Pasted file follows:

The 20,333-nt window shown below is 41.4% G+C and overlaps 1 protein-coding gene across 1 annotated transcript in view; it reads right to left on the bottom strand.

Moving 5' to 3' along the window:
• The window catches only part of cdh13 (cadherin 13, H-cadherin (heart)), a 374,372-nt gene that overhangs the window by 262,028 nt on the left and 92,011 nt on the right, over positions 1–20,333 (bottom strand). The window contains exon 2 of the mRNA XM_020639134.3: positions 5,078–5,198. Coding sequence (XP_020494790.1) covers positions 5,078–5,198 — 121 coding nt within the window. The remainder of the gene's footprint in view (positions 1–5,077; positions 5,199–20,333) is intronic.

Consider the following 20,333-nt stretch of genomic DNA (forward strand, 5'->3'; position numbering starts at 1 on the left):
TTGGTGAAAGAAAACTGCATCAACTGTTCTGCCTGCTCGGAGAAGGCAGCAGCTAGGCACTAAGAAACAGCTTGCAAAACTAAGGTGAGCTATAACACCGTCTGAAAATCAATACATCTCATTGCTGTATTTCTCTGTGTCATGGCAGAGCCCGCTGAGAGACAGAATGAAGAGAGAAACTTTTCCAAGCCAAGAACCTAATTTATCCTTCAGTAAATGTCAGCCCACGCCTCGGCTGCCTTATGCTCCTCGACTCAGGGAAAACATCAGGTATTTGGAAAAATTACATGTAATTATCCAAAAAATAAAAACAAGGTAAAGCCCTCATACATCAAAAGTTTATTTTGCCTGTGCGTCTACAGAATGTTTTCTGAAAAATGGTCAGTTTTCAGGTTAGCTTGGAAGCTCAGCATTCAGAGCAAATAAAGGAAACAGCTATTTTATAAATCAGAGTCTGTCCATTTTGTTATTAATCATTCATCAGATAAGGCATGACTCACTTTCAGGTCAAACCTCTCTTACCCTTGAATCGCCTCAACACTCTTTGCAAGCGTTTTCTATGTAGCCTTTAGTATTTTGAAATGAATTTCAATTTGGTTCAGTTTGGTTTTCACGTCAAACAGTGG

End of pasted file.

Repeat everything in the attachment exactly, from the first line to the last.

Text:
The 20,333-nt window shown below is 41.4% G+C and overlaps 1 protein-coding gene across 1 annotated transcript in view; it reads right to left on the bottom strand.

Moving 5' to 3' along the window:
• The window catches only part of cdh13 (cadherin 13, H-cadherin (heart)), a 374,372-nt gene that overhangs the window by 262,028 nt on the left and 92,011 nt on the right, over positions 1–20,333 (bottom strand). The window contains exon 2 of the mRNA XM_020639134.3: positions 5,078–5,198. Coding sequence (XP_020494790.1) covers positions 5,078–5,198 — 121 coding nt within the window. The remainder of the gene's footprint in view (positions 1–5,077; positions 5,199–20,333) is intronic.

Consider the following 20,333-nt stretch of genomic DNA (forward strand, 5'->3'; position numbering starts at 1 on the left):
TTGGTGAAAGAAAACTGCATCAACTGTTCTGCCTGCTCGGAGAAGGCAGCAGCTAGGCACTAAGAAACAGCTTGCAAAACTAAGGTGAGCTATAACACCGTCTGAAAATCAATACATCTCATTGCTGTATTTCTCTGTGTCATGGCAGAGCCCGCTGAGAGACAGAATGAAGAGAGAAACTTTTCCAAGCCAAGAACCTAATTTATCCTTCAGTAAATGTCAGCCCACGCCTCGGCTGCCTTATGCTCCTCGACTCAGGGAAAACATCAGGTATTTGGAAAAATTACATGTAATTATCCAAAAAATAAAAACAAGGTAAAGCCCTCATACATCAAAAGTTTATTTTGCCTGTGCGTCTACAGAATGTTTTCTGAAAAATGGTCAGTTTTCAGGTTAGCTTGGAAGCTCAGCATTCAGAGCAAATAAAGGAAACAGCTATTTTATAAATCAGAGTCTGTCCATTTTGTTATTAATCATTCATCAGATAAGGCATGACTCACTTTCAGGTCAAACCTCTCTTACCCTTGAATCGCCTCAACACTCTTTGCAAGCGTTTTCTATGTAGCCTTTAGTATTTTGAAATGAATTTCAATTTGGTTCAGTTTGGTTTTCACGTCAAACAGTGG